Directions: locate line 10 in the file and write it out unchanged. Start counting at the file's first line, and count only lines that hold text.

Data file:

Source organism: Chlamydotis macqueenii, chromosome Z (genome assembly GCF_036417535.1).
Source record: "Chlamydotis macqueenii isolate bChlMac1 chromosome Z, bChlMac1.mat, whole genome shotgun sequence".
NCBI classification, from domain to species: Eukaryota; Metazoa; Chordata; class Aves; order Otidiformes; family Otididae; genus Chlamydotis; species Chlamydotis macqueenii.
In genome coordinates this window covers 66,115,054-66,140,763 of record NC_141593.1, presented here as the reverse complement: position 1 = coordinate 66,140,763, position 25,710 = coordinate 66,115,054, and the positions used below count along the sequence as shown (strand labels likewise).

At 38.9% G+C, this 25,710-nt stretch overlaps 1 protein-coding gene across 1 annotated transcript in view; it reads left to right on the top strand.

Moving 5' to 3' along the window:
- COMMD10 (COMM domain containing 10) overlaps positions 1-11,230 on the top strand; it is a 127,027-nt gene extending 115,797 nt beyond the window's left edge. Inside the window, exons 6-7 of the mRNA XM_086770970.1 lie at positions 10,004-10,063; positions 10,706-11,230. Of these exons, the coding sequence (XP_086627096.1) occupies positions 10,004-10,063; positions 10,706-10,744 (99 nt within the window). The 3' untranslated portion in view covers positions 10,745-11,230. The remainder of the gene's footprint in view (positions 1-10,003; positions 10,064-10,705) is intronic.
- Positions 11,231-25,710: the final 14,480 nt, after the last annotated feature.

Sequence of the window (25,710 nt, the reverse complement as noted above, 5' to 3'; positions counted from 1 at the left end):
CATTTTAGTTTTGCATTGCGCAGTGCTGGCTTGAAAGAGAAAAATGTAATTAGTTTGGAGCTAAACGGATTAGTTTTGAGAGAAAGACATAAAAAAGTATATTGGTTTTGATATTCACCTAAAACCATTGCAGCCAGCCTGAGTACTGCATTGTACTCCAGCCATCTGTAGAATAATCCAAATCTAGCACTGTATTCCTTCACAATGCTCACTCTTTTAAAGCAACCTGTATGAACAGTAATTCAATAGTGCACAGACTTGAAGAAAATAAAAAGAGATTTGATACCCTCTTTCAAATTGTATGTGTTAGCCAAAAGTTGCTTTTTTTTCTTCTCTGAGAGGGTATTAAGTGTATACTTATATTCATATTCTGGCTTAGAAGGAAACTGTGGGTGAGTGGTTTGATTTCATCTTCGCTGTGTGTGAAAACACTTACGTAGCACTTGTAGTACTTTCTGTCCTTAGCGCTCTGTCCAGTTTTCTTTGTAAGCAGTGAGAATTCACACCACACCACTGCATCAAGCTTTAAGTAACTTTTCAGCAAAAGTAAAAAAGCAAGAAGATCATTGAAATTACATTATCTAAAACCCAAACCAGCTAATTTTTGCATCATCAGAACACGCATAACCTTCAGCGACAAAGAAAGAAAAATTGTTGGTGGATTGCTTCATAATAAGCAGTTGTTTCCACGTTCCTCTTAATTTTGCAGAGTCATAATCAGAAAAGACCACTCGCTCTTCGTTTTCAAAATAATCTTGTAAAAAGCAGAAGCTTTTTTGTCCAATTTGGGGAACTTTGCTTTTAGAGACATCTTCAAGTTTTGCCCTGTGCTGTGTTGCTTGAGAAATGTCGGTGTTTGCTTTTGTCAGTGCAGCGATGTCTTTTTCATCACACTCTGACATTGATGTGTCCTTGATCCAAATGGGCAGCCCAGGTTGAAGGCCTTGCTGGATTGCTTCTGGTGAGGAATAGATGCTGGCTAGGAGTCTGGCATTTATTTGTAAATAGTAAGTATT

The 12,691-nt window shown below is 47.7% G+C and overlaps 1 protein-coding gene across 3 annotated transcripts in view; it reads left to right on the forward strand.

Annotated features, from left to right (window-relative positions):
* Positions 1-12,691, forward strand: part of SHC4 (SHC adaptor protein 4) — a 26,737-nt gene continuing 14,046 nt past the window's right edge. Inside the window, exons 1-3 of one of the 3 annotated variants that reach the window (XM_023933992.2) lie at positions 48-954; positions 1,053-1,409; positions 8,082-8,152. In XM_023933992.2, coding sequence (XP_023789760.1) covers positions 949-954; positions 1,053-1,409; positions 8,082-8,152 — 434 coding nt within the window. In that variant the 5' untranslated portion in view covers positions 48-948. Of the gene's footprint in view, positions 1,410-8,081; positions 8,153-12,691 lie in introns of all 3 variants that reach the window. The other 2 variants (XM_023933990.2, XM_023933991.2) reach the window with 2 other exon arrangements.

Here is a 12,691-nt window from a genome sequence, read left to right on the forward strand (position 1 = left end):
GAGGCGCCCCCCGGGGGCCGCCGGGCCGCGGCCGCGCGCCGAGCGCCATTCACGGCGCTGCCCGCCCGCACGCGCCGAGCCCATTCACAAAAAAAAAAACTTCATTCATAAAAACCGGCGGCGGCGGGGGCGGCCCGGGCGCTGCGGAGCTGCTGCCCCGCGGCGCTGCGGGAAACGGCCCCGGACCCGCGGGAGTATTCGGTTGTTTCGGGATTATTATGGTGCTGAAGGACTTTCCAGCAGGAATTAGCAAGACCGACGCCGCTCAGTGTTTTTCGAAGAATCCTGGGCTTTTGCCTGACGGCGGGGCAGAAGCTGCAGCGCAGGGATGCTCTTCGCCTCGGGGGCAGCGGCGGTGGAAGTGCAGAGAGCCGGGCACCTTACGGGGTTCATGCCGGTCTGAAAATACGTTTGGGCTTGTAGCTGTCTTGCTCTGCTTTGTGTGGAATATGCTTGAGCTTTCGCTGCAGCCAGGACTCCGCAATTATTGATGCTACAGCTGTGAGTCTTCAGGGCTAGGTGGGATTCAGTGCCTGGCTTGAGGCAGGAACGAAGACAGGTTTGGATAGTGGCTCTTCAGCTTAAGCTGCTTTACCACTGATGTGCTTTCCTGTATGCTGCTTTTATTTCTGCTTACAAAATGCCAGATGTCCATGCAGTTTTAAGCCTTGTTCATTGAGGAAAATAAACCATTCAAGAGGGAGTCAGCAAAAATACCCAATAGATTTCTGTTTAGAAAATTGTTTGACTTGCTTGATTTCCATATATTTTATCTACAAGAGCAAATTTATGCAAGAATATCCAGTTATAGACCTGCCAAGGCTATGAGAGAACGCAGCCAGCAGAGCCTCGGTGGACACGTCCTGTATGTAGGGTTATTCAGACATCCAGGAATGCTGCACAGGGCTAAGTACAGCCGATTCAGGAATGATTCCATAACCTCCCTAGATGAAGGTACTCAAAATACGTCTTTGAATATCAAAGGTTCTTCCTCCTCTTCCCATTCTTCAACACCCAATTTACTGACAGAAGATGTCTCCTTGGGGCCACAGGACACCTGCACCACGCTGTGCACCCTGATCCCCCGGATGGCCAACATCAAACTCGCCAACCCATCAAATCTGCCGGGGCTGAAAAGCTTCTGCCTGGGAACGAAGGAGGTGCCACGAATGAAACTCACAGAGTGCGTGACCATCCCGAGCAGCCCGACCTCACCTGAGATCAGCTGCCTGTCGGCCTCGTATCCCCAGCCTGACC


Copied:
CATTTTAGTTTTGCATTGCGCAGTGCTGGCTTGAAAGAGAAAAATGTAATTAGTTTGGAGCTAAACGGATTAGTTTTGAGAGAAAGACATAAAAAAGTATATTGGTTTTGATATTCACCTAAAACCATTGCAGCCAGCCTGAGTACTGCATTGTACTCCAGCCATCTGTAGAATAATCCAAATCTAGCACTGTATTCCTTCACAATGCTCACTCTTTTAAAGCAACCTGTATGAACAGTAATTCAATAGTGCACAGACTTGAAGAAAATAAAAAGAGATTTGATACCCTCTTTCAAATTGTATGTGTTAGCCAAAAGTTGCTTTTTTTTCTTCTCTGAGAGGGTATTAAGTGTATACTTATATTCATATTCTGGCTTAGAAGGAAACTGTGGGTGAGTGGTTTGATTTCATCTTCGCTGTGTGTGAAAACACTTACGTAGCACTTGTAGTACTTTCTGTCCTTAGCGCTCTGTCCAGTTTTCTTTGTAAGCAGTGAGAATTCACACCACACCACTGCATCAAGCTTTAAGTAACTTTTCAGCAAAAGTAAAAAAGCAAGAAGATCATTGAAATTACATTATCTAAAACCCAAACCAGCTAATTTTTGCATCATCAGAACACGCATAACCTTCAGCGACAAAGAAAGAAAAATTGTTGGTGGATTGCTTCATAATAAGCAGTTGTTTCCACGTTCCTCTTAATTTTGCAGAGTCATAATCAGAAAAGACCACTCGCTCTTCGTTTTCAAAATAATCTTGTAAAAAGCAGAAGCTTTTTTGTCCAATTTGGGGAACTTTGCTTTTAGAGACATCTTCAAGTTTTGCCCTGTGCTGTGTTGCTTGAGAAATGTCGGTGTTTGCTTTTGTCAGTGCAGCGATGTCTTTTTCATCACACTCTGACATTGATGTGTCCTTGATCCAAATGGGCAGCCCAGGTTGAAGGCCTTGCTGGATTGCTTCTGGTGAGGAATAGATGCTGGCTAGGAGTCTGGCATTTATTTGTAAATAGTAAGTATT